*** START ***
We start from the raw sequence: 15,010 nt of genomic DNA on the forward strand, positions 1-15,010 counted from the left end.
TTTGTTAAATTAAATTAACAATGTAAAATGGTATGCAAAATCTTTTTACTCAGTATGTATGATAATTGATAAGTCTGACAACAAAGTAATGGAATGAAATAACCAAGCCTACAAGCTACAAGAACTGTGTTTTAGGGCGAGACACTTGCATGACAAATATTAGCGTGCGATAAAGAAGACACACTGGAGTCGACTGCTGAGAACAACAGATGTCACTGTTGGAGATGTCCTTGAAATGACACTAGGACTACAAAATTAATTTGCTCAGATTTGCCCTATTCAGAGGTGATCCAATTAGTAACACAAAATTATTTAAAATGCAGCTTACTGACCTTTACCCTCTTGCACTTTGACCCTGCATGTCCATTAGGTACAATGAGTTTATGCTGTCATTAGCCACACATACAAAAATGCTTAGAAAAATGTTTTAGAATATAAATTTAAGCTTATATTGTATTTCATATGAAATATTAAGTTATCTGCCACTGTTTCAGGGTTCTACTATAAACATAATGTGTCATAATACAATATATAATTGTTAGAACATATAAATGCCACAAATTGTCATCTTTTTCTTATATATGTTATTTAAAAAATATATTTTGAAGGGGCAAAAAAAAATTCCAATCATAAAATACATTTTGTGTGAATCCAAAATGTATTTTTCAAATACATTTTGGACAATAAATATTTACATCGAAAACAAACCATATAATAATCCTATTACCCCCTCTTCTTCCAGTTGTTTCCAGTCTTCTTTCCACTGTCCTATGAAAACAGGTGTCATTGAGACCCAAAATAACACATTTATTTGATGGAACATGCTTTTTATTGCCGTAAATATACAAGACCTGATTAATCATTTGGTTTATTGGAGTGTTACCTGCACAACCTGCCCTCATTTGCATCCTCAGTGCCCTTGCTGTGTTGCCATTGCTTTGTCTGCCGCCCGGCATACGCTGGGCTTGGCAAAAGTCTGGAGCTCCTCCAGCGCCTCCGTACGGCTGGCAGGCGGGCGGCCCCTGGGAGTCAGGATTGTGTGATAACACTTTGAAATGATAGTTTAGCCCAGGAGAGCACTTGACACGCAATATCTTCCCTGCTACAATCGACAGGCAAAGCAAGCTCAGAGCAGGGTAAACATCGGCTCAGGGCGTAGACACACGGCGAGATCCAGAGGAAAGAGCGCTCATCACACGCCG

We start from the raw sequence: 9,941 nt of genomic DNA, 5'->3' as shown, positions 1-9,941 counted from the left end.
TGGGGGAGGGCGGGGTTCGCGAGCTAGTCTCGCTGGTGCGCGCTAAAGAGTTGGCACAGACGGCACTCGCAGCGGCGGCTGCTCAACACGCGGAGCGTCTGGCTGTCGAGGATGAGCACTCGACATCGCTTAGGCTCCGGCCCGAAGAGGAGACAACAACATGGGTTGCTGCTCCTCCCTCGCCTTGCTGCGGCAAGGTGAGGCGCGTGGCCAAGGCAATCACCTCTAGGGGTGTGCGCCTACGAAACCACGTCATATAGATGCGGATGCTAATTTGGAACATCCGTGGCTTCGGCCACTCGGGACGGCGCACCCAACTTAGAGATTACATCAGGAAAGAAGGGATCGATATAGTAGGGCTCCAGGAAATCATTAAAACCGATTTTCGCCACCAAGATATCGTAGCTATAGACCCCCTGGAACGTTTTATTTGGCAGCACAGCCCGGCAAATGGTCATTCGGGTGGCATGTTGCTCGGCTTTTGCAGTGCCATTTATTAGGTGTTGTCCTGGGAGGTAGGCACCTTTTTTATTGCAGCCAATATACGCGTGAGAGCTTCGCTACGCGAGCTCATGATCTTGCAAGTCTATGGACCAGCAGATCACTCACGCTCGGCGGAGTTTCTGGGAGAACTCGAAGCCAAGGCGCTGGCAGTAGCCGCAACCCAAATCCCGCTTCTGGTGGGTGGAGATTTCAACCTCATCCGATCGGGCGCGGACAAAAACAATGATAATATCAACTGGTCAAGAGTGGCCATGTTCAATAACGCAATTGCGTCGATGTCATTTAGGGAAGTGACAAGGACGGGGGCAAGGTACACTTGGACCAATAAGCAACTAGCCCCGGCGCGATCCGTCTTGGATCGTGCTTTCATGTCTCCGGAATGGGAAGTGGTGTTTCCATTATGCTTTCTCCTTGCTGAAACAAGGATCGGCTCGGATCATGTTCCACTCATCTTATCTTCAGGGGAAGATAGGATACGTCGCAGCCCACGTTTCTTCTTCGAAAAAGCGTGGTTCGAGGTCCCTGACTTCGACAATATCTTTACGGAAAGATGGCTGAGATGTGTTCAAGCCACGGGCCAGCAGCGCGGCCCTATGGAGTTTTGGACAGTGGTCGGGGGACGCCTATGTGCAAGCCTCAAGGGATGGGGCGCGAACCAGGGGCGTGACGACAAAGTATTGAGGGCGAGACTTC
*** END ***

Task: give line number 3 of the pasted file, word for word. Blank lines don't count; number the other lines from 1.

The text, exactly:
We start from the raw sequence: 9,941 nt of genomic DNA, 5'->3' as shown, positions 1-9,941 counted from the left end.